The AP (2/1, Rugaber) reported, “Factory activity expanded in January at the fastest pace in nearly seven years, as manufacturers reported a sharp jump in new orders.” The manufacturing activity index from the Institute for Supply Management reached 60.8 last month, marking the 18th straight month of expansion. “Consumers are spending more on autos, appliances and other goods, while businesses have invested in more industrial machinery and computers.” And, this level “of expansion is likely to continue in the coming months. Manufacturing firms surveyed by ISM said their backlog of orders jumped in January.” Exports also rose on higher overseas sales.

        Reuters (2/2) reports that inflation indicators rose with the growing factory activity. “All in all, the ISM report showed the trend in manufacturing output growth (and hiring) rising solidly at the beginning of 2011,” according to a research note from UBS Investment Research. Experts cautioned, however, “that the employment number is more about the willingness to hire, rather than an increase in the absolute numbers.” They added that, “while the prices paid index suggests higher input costs, the overall impact on consumer price inflation monitored by the Federal Reserve will remain muted as wage growth, a key driver of service costs, has remained moderate.”

        The Phoenix Business Journal (2/2) reports, “The January data from Tempe’s Institute for Supply Management show the US manufacturing sector reached its highest level of productivity since May 2004. The group’s manufacturing index hit 60.8 percent in January, up from December’s reading of 58.5 percent.” The article noted that, “of the 18 manufacturing industries tracked, 14 reported growth in January. Those with the strongest growth were petroleum and coal products; primary metals; and apparel. The four industries reporting contraction in January were textile mills; printing and related support activities; plastics and rubber products; and nonmetallic mineral products.”

        “Today’s ISM report on manufacturing clearly shows that momentum is again building for this sector, after somewhat slower growth in the fall due to the normal inventory swing, and that growth is being driven by improving demand,” Thomas J. Duesterberg, the head of the Manufacturers Alliance/MAPI, is quoted as saying in IndustryWeek (2/2, Selko). “Employment prospects are improving, but will be limited by the continuing productivity surge,” Duesterberg said. “Construction is still lagging, and limits demand for building materials and puts a damper on employment prospects. Overall, this report suggests that manufacturing will continue to lead the recovery at least through mid-year.”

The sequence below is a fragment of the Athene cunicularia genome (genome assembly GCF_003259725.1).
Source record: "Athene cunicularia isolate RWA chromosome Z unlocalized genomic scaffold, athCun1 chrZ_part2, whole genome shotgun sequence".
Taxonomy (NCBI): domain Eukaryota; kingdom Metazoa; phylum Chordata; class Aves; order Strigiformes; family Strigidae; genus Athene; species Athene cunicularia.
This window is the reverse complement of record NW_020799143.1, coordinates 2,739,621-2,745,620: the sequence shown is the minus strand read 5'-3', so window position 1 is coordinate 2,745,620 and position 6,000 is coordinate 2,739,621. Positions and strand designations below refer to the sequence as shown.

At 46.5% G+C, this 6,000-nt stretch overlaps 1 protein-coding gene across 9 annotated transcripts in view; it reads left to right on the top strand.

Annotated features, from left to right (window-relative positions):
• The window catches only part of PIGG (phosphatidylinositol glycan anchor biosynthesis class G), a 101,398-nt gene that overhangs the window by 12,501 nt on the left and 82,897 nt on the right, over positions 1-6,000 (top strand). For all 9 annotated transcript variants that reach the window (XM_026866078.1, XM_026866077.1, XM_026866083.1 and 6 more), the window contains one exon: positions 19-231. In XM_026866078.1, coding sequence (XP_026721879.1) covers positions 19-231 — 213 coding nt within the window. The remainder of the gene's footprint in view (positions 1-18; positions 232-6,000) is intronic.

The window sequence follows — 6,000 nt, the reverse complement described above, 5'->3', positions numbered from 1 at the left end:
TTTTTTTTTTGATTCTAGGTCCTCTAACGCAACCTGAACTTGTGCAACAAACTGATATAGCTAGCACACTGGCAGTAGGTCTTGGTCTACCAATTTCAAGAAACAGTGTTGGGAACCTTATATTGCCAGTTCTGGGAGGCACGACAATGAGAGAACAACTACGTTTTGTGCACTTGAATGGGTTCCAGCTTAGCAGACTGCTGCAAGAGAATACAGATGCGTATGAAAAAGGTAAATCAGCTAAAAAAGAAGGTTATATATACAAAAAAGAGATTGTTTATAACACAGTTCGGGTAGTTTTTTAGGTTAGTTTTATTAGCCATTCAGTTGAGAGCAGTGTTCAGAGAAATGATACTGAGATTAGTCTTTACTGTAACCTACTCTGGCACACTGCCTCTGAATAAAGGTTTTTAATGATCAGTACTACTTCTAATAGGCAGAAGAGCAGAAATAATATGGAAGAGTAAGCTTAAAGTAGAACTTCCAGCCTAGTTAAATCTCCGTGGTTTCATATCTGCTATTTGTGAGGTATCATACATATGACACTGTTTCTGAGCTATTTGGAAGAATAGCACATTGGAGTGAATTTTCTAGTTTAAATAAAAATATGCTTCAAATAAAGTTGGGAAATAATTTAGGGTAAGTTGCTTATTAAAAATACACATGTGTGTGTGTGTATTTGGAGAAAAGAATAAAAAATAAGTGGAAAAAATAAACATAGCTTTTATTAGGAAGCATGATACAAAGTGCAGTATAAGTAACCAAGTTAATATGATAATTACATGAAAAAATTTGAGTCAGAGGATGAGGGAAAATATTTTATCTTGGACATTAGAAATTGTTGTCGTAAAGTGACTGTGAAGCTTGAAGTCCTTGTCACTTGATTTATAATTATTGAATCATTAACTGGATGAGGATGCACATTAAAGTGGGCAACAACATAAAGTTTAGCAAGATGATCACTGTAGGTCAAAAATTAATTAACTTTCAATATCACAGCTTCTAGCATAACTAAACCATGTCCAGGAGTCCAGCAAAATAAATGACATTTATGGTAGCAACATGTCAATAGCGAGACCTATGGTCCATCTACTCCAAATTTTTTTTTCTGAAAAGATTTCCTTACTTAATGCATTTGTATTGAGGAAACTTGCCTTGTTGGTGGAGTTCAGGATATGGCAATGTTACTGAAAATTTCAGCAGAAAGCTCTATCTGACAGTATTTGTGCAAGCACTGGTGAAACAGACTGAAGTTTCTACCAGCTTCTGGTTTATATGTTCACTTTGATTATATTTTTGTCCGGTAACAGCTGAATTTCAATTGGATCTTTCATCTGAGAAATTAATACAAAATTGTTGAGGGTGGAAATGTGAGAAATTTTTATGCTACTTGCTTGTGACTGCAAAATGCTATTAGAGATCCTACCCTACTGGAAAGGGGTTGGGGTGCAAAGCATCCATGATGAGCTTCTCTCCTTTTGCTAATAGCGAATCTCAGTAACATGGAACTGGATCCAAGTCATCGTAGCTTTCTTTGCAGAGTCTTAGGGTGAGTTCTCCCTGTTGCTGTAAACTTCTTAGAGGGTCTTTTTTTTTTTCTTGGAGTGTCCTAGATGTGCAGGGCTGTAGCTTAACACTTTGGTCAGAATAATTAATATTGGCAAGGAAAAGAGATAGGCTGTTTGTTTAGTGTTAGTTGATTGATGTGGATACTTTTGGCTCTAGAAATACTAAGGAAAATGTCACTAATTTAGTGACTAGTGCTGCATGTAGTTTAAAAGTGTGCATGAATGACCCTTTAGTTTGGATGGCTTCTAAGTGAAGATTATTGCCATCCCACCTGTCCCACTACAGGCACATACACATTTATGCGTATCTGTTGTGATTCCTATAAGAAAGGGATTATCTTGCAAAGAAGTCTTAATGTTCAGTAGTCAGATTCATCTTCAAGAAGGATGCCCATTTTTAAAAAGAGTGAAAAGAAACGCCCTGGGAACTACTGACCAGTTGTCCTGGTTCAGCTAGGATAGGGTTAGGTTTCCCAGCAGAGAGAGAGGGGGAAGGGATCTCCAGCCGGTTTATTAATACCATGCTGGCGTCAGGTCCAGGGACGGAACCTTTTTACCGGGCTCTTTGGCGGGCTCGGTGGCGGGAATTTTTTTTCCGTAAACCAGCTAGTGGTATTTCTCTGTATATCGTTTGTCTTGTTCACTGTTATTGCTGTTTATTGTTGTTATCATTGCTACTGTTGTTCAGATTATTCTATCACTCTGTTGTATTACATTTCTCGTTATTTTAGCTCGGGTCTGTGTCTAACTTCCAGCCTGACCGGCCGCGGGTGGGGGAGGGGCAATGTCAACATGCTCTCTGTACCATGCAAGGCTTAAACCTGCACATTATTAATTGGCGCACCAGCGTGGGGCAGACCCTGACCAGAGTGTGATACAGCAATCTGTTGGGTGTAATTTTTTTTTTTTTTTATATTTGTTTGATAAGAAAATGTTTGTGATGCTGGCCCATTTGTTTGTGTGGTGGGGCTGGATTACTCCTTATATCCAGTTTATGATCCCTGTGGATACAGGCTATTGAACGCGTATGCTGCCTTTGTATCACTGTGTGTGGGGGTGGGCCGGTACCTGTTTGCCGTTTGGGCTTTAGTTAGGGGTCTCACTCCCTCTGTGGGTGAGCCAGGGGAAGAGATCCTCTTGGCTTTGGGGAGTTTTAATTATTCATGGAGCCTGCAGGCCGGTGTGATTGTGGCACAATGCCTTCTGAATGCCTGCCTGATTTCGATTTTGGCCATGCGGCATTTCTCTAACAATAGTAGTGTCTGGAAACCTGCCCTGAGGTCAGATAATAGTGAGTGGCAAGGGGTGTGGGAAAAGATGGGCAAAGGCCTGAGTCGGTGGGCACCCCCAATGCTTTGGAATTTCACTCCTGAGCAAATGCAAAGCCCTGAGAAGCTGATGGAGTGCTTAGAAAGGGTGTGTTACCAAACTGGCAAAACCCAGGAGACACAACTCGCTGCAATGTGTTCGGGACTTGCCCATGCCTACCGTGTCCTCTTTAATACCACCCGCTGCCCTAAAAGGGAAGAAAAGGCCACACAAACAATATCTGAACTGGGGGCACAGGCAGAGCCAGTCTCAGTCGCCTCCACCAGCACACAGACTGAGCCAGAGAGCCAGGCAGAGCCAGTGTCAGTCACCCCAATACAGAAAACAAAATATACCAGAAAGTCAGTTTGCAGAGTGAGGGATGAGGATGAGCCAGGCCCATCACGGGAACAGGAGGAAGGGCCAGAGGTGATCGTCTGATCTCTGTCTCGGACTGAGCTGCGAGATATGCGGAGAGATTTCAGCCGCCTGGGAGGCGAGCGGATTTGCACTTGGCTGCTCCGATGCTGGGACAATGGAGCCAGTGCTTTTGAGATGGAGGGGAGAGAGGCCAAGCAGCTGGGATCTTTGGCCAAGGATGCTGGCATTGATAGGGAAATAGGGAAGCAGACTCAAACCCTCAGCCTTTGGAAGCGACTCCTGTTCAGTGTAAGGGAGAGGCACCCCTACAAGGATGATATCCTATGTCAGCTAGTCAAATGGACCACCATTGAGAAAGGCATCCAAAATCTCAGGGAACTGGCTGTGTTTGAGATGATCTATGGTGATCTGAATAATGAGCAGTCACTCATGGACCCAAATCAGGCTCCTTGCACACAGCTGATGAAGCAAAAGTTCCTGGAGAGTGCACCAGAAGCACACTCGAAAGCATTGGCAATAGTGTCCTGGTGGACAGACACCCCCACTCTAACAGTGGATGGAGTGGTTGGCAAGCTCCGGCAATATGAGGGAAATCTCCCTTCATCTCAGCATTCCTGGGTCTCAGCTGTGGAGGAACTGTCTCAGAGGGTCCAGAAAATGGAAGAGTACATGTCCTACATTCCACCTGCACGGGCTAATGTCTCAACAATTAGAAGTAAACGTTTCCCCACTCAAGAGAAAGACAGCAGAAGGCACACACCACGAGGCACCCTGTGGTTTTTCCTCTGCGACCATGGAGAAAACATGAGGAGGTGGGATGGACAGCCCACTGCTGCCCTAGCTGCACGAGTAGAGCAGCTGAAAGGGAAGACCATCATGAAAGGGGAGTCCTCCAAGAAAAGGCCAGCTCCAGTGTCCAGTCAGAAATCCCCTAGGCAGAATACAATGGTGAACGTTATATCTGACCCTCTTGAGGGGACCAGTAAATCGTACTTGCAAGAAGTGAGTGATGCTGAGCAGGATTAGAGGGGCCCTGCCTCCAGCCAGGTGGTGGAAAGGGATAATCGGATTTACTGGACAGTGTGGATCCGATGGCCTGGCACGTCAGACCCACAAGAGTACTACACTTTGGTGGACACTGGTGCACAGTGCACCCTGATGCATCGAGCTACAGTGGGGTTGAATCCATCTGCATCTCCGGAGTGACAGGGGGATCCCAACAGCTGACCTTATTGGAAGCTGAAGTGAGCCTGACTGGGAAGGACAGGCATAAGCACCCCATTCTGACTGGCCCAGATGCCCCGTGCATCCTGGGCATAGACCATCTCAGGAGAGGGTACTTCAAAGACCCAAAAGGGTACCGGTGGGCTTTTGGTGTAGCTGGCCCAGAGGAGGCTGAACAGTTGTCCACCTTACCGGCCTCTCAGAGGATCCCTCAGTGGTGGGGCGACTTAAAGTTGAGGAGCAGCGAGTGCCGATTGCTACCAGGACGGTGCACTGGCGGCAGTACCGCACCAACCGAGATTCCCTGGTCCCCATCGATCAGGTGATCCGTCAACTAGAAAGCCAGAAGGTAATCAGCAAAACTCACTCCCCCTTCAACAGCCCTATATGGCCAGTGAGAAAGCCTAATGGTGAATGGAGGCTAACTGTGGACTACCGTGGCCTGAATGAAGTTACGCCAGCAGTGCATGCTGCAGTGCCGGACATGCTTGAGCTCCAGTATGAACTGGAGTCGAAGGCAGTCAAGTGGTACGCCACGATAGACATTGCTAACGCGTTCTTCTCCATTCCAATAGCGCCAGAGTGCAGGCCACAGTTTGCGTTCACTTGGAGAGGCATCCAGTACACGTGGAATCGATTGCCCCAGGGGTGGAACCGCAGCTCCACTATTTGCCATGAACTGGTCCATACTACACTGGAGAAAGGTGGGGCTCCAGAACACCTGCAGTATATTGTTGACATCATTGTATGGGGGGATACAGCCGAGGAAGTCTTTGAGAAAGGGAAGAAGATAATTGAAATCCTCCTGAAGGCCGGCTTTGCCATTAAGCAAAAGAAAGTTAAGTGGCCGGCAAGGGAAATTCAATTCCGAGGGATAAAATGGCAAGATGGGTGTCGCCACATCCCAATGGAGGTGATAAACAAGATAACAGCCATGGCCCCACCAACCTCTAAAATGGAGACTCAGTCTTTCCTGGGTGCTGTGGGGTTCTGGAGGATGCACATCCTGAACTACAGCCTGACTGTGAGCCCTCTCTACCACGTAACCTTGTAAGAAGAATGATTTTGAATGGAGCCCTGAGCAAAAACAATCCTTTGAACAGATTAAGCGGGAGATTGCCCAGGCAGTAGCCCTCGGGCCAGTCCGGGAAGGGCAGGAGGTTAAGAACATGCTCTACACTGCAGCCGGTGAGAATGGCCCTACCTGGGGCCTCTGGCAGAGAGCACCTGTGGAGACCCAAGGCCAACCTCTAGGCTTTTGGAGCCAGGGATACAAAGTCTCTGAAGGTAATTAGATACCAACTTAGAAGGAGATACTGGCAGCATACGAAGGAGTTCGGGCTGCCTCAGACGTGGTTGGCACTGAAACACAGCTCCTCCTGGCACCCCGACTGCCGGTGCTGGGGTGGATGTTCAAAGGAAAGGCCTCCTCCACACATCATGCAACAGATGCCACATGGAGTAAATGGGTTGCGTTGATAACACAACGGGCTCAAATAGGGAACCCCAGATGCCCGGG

The Financial Times (2/1, Rappeport, subscription required) quotes Deutsche Bank strategist Alan Ruskin as saying, “This only confirms that the US is at the leading edge of the global pick-up in manufacturing.” Under the headline “Manufacturing Notches Strong Growth,” the Wall Street Journal (2/2, Lahart, Blackstone, subscription required) also reports the story.

        ISM Chairman: Manufacturers Can Prevent Raw Material Costs From Hurting Earnings. Bloomberg News (2/2, Willis) reports, “Manufacturers in the US will be able to prevent rising raw-material prices from hurting earnings in coming months, according to Norbert Ore, chairman of the Institute for Supply Management’s factory survey.” Ore said that “by combining some price increases with gains in productivity and growing sales, factories will be able keep profits climbing.” He added, “The challenge is going to be to offset the increase in commodity prices through either increased productivity, expanding volumes or price recovery. … You try to work all three of those levers. The net effect on profits, given the volumes we’re looking at and the amount of growth we’re seeing, shouldn’t present a problem in the first quarter.”